Sunday, May 03, 2015 11:40 AM
Freedom of religion is a wonderful thing. It makes it possible for me to abstain from religion without being burnt at the stake or beheaded. That’s a good thing. It makes things better all around, for women, for gays, for children—the judgmental authoritarianism that allows the religious to marginalize women, condemn gays, and abuse children is prevented from becoming part of our legal system. And where such dogma is already infused into society, we have legal recourse to remedy the situation, as with the present argument in the Supreme Court over same-sex marriage.
Those with the notion that religious freedom should allow them to treat others differently, such as denying service to gays, do not understand the difference between religion and law. Belief is a mental phenomenon, not a physical one—where belief informs action, however, things get stickier. You can choose to live your own life as a believer, but imposing those beliefs on others is not ‘freedom’, it is its opposite—ingenuous piety notwithstanding.
Having gone from a civilization wherein religion was a given, to a civilization where religion is optional, we have achieved personal freedom. Those of us entirely without religion are tempted to view this as progress, with the inherent suggestion that religion is obsolete and will, one day, fade away. But believers see religious freedom as an accommodation to the variety of religions rather than as a step away from religion in general.
There’s a difference. We can be proud that human beings are the ‘only race’, the reason that God created the universe—or we can have the pride of a young race that is joining the galactic community by reaching the stars. If the former, we are encouraged to stay in our cradle, this fragile planet with limited resources and time. If the later, we know that we must leave this planet, colonize the solar system and perhaps beyond—or just wait to die out when the planet does. We can condescend to the stay-at-homes by justifying space exploration through its useful by-products, the science and the tech—but the real reason is just that we have to leave.
I can imagine some protest at that statement but be assured that I’m speaking in general terms. We don’t all have to leave—you, personally, don’t have to leave—I’m not expecting to get the opportunity to leave Earth within my lifetime. But eventually some of us have gotta go. Enough people have to populate the solar system to ensure the survival of the race beyond the Earth’s expiration date, whenever that may be.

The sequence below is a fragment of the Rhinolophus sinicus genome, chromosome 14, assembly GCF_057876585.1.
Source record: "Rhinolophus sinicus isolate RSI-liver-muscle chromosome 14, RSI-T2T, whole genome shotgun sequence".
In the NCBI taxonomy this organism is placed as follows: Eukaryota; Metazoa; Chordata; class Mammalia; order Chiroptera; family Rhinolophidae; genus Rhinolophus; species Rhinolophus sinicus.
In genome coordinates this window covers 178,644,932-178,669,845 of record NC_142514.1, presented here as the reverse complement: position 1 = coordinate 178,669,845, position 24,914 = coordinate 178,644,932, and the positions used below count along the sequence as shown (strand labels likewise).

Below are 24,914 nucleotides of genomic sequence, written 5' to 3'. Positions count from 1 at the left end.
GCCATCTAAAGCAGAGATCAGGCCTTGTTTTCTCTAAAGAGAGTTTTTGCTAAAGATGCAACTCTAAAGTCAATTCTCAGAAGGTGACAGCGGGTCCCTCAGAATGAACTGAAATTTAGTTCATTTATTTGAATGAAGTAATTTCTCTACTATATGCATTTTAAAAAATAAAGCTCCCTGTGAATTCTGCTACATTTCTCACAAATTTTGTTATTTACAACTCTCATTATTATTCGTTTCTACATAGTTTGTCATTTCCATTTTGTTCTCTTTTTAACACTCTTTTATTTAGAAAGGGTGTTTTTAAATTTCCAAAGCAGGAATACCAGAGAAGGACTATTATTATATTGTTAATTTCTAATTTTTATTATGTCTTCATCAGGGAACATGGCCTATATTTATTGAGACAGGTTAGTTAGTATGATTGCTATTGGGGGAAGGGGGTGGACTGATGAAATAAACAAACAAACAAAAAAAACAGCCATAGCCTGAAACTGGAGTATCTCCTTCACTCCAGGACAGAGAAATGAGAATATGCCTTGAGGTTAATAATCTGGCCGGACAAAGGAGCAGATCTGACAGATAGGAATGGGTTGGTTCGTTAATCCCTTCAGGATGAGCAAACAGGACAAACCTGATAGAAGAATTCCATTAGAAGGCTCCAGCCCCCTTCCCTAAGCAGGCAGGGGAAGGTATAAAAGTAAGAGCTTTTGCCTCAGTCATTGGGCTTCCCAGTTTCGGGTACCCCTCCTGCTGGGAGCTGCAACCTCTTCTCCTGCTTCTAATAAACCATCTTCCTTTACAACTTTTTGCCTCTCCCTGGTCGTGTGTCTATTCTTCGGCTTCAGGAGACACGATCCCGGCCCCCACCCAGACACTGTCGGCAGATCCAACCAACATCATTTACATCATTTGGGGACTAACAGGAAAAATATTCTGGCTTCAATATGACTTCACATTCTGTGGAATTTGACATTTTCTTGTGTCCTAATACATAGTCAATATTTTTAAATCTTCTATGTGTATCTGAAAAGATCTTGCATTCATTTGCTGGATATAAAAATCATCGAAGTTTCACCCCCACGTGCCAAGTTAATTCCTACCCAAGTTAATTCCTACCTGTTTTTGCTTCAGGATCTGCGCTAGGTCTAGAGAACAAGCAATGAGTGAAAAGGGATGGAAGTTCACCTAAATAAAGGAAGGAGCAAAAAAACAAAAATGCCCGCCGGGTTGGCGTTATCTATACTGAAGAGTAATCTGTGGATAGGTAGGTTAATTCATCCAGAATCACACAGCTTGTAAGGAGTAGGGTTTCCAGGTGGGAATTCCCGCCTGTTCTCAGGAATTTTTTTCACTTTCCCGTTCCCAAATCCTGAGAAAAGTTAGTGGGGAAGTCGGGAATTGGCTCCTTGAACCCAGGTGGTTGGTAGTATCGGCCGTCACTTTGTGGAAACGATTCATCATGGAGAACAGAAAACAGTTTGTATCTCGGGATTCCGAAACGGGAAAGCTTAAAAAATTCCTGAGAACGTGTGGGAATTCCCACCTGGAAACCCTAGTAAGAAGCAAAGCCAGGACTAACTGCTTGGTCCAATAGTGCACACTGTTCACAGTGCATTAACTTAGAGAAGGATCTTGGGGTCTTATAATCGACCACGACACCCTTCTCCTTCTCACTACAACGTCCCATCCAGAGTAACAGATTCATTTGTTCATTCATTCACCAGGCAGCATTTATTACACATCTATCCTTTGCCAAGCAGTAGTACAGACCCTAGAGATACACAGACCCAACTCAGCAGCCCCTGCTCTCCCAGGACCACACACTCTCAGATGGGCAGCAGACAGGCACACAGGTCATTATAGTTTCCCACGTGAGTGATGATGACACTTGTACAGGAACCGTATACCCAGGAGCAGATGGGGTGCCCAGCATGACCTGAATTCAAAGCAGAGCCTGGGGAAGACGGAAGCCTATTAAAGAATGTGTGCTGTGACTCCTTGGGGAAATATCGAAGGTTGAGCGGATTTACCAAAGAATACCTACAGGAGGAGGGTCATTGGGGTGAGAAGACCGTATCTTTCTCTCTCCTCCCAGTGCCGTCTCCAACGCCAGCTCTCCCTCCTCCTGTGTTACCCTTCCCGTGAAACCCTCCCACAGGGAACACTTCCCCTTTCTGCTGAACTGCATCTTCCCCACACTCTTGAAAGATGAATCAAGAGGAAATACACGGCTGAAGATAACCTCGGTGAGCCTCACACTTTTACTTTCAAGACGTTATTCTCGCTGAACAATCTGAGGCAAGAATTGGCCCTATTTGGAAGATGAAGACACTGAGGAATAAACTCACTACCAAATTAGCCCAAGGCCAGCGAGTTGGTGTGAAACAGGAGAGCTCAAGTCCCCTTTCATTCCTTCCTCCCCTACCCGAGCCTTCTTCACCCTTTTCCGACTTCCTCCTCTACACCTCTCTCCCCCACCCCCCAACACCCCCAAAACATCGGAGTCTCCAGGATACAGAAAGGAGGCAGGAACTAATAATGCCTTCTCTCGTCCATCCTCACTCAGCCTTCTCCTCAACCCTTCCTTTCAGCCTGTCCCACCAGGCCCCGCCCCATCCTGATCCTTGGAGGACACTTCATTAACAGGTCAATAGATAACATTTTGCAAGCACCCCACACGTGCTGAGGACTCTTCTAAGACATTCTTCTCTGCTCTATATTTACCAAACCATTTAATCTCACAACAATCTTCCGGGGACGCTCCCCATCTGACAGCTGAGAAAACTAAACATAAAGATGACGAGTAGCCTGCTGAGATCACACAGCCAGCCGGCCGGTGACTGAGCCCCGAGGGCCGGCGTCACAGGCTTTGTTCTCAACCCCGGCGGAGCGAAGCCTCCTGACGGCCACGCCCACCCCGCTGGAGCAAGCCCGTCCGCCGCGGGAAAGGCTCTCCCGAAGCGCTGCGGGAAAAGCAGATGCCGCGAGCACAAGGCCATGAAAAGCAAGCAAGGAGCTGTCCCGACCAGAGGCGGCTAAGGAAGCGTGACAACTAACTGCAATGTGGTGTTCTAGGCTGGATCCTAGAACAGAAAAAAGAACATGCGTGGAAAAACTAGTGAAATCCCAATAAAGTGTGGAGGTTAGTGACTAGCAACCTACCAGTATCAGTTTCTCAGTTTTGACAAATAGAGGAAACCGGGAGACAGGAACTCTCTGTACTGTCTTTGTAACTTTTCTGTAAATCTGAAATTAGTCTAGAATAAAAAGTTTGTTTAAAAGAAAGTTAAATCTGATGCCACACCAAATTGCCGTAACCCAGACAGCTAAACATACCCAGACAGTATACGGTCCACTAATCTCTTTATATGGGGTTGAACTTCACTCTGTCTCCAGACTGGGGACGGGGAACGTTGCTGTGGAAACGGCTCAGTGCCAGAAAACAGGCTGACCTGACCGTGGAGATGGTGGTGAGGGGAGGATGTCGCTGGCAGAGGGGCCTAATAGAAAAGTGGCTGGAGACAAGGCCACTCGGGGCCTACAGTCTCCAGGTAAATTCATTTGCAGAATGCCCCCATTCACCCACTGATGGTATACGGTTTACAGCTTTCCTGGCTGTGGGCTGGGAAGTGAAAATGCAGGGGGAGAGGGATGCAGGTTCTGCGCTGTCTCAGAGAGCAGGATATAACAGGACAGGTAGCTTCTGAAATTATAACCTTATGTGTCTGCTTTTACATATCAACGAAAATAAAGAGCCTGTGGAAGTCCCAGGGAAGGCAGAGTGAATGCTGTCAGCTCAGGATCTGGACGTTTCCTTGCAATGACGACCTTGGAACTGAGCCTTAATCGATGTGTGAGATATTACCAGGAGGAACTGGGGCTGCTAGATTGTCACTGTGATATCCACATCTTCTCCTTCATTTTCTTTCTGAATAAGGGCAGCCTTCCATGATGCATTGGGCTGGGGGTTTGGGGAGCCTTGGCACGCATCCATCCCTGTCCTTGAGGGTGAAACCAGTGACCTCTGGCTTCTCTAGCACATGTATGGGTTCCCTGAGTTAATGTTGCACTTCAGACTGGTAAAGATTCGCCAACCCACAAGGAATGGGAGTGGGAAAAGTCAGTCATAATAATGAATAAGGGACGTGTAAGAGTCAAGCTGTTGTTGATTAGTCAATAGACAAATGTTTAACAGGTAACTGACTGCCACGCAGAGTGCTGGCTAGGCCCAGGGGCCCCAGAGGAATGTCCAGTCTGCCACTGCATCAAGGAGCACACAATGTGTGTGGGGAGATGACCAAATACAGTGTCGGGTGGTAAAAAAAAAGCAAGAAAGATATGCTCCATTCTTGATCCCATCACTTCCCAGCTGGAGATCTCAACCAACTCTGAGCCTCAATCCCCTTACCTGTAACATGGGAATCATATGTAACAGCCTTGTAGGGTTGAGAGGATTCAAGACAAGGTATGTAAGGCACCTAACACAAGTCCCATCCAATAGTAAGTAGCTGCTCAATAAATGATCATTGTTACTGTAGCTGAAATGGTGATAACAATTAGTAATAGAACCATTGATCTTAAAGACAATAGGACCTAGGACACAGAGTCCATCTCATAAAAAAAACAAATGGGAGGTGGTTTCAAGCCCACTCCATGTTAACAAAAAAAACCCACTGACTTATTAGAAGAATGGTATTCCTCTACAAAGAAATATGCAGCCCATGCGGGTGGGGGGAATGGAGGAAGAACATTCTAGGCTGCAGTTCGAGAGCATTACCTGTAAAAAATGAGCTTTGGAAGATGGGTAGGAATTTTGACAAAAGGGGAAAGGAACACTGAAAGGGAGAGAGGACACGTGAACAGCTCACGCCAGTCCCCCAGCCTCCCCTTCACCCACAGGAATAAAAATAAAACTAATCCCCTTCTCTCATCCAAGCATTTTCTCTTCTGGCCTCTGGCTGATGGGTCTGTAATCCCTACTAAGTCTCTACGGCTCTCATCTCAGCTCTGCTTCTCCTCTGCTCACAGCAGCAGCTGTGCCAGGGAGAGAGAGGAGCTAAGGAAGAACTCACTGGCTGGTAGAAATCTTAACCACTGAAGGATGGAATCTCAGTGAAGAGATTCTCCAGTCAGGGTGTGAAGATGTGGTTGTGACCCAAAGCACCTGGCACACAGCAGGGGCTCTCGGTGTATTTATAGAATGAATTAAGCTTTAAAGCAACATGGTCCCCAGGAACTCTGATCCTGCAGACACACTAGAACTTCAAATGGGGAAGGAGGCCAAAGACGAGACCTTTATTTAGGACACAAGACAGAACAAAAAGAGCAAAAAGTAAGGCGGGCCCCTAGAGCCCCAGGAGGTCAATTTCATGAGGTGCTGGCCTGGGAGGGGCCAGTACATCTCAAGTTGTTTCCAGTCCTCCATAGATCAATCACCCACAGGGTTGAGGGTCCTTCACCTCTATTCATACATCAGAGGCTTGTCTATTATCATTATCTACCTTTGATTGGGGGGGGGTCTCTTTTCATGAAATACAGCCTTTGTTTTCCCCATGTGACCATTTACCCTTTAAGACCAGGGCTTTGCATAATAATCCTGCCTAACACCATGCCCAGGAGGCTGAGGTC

The end of the Earth may not be coming soon, but it’s coming. We know that now—we know that Earth was once uninhabitable, that it will be again—we know that Earth floats amongst a sea of extinction-level-sized asteroids and meteors, any one of which could ‘hit the jackpot’ at any time. And beyond all the cosmological constraints, we also have to face the fact that our use of planetary resources may reach a tipping point long before any of these lesser probabilities manifest themselves.
We need to start getting our raw materials from further away, someplace where we’re not trying to breathe and drink water and grow food. And the human race could also use a little elbow room—one planet for seven billion people requires a lot of natural resources and a lot of real estate. Our solar system is begging to be colonized and developed. And our planet is begging for a break.
Does religion get in the way of this? Well, religion is authoritarian—it wants to be in charge. And those in charge are uncomfortable with change. Space exploration certainly qualifies as change. You do the math.
However, some changes might benefit us. Earth’s population may not benefit directly—even with the ability to emigrate to space, population growth on the surface wouldn’t change significantly. Overpopulation will eventually bleed this planet dry. But at the same time, a colonized solar system would see population growth as a good thing—and restless young people on Earth would have a frontier to turn to. If we’re going to overpopulate ourselves to death, it seems a small thing to allow some of that excess population to take a stab at perpetuating the species outside of our gravity-well. Think of it as back-up.
“The Explosion of the Spanish Flagship during the Battle of Gibraltar” by Cornelis Claesz. van Wieringen, c. 1621 (Courtesy of the Rijksmuseum website)